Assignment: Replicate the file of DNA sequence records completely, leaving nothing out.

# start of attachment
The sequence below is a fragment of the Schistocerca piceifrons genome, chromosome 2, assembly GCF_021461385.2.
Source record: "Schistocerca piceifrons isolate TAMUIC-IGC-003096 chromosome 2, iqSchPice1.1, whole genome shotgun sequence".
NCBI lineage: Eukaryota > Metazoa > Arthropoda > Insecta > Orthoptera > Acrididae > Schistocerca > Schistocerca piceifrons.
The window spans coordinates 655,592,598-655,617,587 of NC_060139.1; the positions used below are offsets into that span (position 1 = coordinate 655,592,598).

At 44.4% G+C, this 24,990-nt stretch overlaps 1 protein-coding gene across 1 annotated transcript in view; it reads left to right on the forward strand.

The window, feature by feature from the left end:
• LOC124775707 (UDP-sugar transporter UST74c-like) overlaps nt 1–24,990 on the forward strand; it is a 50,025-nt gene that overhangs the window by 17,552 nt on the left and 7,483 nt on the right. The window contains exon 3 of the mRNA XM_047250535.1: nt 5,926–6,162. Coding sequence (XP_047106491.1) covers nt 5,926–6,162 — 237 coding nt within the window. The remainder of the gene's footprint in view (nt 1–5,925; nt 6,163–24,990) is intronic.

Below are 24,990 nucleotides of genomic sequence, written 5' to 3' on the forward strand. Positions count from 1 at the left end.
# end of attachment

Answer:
The sequence below is a fragment of the Schistocerca piceifrons genome, chromosome 2, assembly GCF_021461385.2.
Source record: "Schistocerca piceifrons isolate TAMUIC-IGC-003096 chromosome 2, iqSchPice1.1, whole genome shotgun sequence".
NCBI lineage: Eukaryota > Metazoa > Arthropoda > Insecta > Orthoptera > Acrididae > Schistocerca > Schistocerca piceifrons.
The window spans coordinates 655,592,598-655,617,587 of NC_060139.1; the positions used below are offsets into that span (position 1 = coordinate 655,592,598).

At 44.4% G+C, this 24,990-nt stretch overlaps 1 protein-coding gene across 1 annotated transcript in view; it reads left to right on the forward strand.

The window, feature by feature from the left end:
• LOC124775707 (UDP-sugar transporter UST74c-like) overlaps nt 1–24,990 on the forward strand; it is a 50,025-nt gene that overhangs the window by 17,552 nt on the left and 7,483 nt on the right. The window contains exon 3 of the mRNA XM_047250535.1: nt 5,926–6,162. Coding sequence (XP_047106491.1) covers nt 5,926–6,162 — 237 coding nt within the window. The remainder of the gene's footprint in view (nt 1–5,925; nt 6,163–24,990) is intronic.

Below are 24,990 nucleotides of genomic sequence, written 5' to 3' on the forward strand. Positions count from 1 at the left end.